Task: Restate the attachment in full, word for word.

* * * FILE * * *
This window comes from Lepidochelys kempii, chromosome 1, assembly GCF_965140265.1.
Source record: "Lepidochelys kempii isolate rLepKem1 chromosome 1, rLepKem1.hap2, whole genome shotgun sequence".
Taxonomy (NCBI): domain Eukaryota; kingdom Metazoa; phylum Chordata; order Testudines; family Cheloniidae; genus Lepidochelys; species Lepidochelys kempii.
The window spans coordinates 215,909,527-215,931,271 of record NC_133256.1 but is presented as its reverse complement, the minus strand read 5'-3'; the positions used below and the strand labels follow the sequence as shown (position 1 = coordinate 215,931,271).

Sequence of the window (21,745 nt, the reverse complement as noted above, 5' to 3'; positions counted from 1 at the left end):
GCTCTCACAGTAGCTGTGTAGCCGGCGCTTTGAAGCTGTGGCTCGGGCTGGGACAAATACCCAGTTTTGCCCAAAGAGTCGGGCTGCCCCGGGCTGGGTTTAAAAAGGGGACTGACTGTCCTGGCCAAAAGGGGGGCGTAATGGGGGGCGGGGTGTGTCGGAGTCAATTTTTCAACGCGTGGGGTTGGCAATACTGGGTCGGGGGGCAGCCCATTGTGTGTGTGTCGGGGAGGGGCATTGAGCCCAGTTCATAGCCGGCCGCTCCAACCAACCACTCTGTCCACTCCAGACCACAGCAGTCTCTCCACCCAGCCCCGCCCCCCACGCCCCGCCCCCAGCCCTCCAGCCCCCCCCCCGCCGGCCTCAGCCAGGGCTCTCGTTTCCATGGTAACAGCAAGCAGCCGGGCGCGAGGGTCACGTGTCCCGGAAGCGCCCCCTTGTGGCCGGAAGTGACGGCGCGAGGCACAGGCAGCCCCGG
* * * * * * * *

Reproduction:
This window comes from Lepidochelys kempii, chromosome 1, assembly GCF_965140265.1.
Source record: "Lepidochelys kempii isolate rLepKem1 chromosome 1, rLepKem1.hap2, whole genome shotgun sequence".
Taxonomy (NCBI): domain Eukaryota; kingdom Metazoa; phylum Chordata; order Testudines; family Cheloniidae; genus Lepidochelys; species Lepidochelys kempii.
The window spans coordinates 215,909,527-215,931,271 of record NC_133256.1 but is presented as its reverse complement, the minus strand read 5'-3'; the positions used below and the strand labels follow the sequence as shown (position 1 = coordinate 215,931,271).

Sequence of the window (21,745 nt, the reverse complement as noted above, 5' to 3'; positions counted from 1 at the left end):
GCTCTCACAGTAGCTGTGTAGCCGGCGCTTTGAAGCTGTGGCTCGGGCTGGGACAAATACCCAGTTTTGCCCAAAGAGTCGGGCTGCCCCGGGCTGGGTTTAAAAAGGGGACTGACTGTCCTGGCCAAAAGGGGGGCGTAATGGGGGGCGGGGTGTGTCGGAGTCAATTTTTCAACGCGTGGGGTTGGCAATACTGGGTCGGGGGGCAGCCCATTGTGTGTGTGTCGGGGAGGGGCATTGAGCCCAGTTCATAGCCGGCCGCTCCAACCAACCACTCTGTCCACTCCAGACCACAGCAGTCTCTCCACCCAGCCCCGCCCCCCACGCCCCGCCCCCAGCCCTCCAGCCCCCCCCCCGCCGGCCTCAGCCAGGGCTCTCGTTTCCATGGTAACAGCAAGCAGCCGGGCGCGAGGGTCACGTGTCCCGGAAGCGCCCCCTTGTGGCCGGAAGTGACGGCGCGAGGCACAGGCAGCCCCGG